thumbnail
Table 6. Highest grade achieved according to infant feeding in five birth cohorts.

https://doi.org/10.1371/journal.pone.0071548.t006

For breastfeeding duration, heterogeneity across the four sites with data was also present (p for interaction <0.001). In Brazil, achieved schooling increased with breastfeeding duration up to 12 months, but decreased with longer durations. In the Philippines, duration was inversely related to schooling, while no association was observed in South Africa or Guatemala. The magnitude of all associations was reduced after controlling for confounding variables; in Brazil, the finding of greater schooling levels among subjects breastfed for 3 to 12 months persisted. In the Philippines, the effect of breastfeeding changed direction, in the adjusted analysis, and schooling was higher among those breastfed for 6 to 12 months, but not statistically significant. The test for heterogeneity across sites also decreased (p-value for interaction after adjustment  = 0.11).

Age at introduction of complementary foods was inversely related to school attainment in Brazil and the Philippines, but only the former remained significant after adjustment for confounders. We also stratified the analysis by sex (data not shown) and observed that for Guatemala (but not in the other sites) the association between duration of breastfeeding and achieved schooling was modified by sex (p-value for interaction  = 0.008). Among males, breastfeeding was positively related to school achievement, while for females the association was in the opposite direction.

In Brazil, the proportion of subjects who completed at least 12 years at school was higher among those who were ever breastfed (Table 7), while in the Philippines the opposite trend was observed (p-value for heterogeneity across sites <0.001). In the multivariate model, both associations disappeared.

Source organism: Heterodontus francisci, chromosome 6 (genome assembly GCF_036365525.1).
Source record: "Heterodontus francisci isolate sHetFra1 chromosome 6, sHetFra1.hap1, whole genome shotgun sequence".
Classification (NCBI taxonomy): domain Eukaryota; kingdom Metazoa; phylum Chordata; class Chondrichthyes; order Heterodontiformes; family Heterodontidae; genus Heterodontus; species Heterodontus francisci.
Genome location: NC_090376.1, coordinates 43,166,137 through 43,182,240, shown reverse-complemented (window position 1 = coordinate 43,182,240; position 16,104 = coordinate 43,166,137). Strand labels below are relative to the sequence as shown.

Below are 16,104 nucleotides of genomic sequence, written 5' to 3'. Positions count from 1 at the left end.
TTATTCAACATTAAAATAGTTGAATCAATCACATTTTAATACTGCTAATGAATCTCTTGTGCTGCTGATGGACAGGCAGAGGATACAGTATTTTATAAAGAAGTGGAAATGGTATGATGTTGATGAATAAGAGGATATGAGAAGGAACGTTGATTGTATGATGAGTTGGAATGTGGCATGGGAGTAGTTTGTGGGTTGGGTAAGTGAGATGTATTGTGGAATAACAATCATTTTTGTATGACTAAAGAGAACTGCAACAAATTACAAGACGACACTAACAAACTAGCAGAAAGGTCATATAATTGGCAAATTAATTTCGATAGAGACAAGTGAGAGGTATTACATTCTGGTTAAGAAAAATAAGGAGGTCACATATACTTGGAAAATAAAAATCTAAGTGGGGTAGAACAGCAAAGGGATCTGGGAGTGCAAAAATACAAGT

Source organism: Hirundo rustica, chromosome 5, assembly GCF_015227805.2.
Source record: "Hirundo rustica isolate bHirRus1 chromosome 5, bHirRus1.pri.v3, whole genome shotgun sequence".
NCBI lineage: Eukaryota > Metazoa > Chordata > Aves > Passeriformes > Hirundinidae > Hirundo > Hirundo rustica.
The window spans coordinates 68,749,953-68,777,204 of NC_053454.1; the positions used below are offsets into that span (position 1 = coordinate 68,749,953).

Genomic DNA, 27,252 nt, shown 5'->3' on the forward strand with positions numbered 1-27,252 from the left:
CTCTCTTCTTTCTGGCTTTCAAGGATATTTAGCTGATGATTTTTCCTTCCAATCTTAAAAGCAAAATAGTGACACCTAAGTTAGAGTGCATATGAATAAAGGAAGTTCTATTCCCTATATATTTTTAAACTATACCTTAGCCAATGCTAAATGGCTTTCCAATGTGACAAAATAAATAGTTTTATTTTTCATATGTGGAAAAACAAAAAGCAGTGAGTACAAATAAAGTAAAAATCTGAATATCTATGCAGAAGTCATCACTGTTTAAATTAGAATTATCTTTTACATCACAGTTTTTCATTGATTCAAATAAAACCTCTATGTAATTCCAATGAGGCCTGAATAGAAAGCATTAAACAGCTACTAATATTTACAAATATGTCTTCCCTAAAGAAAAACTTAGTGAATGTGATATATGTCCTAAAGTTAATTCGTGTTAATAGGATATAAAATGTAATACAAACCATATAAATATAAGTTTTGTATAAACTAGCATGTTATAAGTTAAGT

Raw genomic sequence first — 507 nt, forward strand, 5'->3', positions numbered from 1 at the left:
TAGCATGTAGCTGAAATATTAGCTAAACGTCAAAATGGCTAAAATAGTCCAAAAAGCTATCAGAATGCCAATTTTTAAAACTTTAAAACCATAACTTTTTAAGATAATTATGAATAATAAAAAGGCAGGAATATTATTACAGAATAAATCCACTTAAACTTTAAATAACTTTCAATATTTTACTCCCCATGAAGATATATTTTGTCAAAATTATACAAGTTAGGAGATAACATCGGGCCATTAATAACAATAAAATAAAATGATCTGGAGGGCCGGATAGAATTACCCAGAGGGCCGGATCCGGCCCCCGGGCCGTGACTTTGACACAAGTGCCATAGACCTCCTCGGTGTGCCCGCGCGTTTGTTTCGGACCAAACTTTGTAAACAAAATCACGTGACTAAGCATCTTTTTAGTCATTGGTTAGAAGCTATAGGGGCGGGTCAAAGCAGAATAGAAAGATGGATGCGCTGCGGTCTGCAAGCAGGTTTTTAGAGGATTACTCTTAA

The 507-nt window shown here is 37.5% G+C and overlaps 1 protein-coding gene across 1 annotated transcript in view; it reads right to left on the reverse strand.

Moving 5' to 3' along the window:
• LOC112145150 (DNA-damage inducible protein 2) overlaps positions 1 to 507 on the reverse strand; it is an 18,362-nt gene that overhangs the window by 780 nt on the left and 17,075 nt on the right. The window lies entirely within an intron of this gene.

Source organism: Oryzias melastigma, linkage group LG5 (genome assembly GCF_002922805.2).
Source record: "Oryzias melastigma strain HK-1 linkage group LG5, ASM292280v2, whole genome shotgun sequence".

thumbnail
Table 7. Completion of 12 or more years of schooling, according to infant feeding.

https://doi.org/10.1371/journal.pone.0071548.t007

In Brazil, there was an increase in the proportion of subjects with 12 or more years of schooling with breastfeeding duration up to 18 months, followed by a decrease among those breastfed for a longer period. In contrast, data from the Philippines shows that breastfeeding duration was inversely related to this outcome. No association was observed in South Africa (where many were still in school) or Guatemala (where very few completed secondary school). The magnitude of the associations was strongly reduced after controlling for possible confounding variables. Later introduction of solid foods was associated with a lower likelihood of completing secondary school in Brazil, Guatemala and Philippines in the crude analyses, but the opposite trend was observed in South Africa. In adjusted models, only the association for South Africa remained significant, and those subjects with late introduction of foods were more likely to complete 12 or more years of schooling.